The Department of Health (DOH) said on Monday, October 11, that the number of COVID-19 cases in the country was indeed declining and this was validated by the also decreasing hospital admissions.
Health Undersecretary Maria Rosario Vergeire said in an interview with DZMM's Teleradyo on Monday morning that the DOH confirmed that the decline in infections was not "artificial."
"We're seeing that cases are decreasing based from not just the number of cases, but also the number of admission in our hospitals and the positivity rate," she said.
Last week, Vergeire told reporters that the DOH was assessing whether the downtrend in number of COVID-19 cases in the country in the past days reflected a "true decline" or if there were other factors behind it.
For the past days, the Philippines recorded relatively lower COVID-19 infections, though these were still higher compared to the numbers before the surges driven by the more virulent Delta variant.
On Monday, the new COVID-19 cases in the Philippines dipped to 8,292 . This was the lowest number since August 5, when 8,127 infections were recorded.
The caveat though is that it was observed that COVID-19 cases for the first half of the week are relatively lower due to affected testing output during weekends. The cases reflected in the bulletin were based on tests conducted two days ago.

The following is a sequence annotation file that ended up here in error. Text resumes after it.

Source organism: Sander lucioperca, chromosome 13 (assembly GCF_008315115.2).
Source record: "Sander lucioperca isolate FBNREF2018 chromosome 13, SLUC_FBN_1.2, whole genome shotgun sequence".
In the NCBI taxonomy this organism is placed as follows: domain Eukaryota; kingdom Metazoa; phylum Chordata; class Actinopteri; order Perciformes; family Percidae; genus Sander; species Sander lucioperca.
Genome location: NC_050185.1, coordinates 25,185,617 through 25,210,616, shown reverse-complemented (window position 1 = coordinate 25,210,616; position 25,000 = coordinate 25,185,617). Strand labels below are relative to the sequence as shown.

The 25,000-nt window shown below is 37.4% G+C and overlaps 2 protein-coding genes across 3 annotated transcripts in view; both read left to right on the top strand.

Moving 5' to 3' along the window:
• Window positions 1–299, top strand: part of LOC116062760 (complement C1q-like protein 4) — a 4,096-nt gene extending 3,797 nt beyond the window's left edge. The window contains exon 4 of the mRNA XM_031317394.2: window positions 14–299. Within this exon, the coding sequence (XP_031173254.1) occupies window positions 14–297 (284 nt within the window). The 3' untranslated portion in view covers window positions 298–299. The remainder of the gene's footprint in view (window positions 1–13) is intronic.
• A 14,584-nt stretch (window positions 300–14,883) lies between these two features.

With Monday's new cases, the country now has 2,674,814 cases of COVID-19. Of these, 98,894 remain active or currently sick.
In a press briefing on Monday, Vergeire said that the Philippines remained at the moderate risk classification. However, she flagged three regions as having high risk classifications. These were Cordillera Administrative Region (CAR), Cagayan Valley, and Zamboanga peninsula.
CAR has a bed and intensive care utilization (ICU) rate of 86.85% and 85.47% respectively. Meanwhile, Cagayan Valley has 79.69% ward beds utilization and 76.88% for ICU utilization. As for Zamboanga Peninsula, 70.16% of its ward beds have been occupied and 88.4% utilization for ICU beds.
On Saturday, October 9, Vergeire said that, based on DOH's projections, restrictions and quarantine classifications could ease in Metro Manila by Christmas time.
On October 6, Nikkei Asia's ranked Philippines the lowest in terms pandemic recovery rankings for September among 121 countries. The rankings were based on infection management, vaccine rollout, and social mobility.
The country was also dubbed the "worst place to be in" during the pandemic by Bloomberg's COVID-19 resilience ranking. – Rappler.com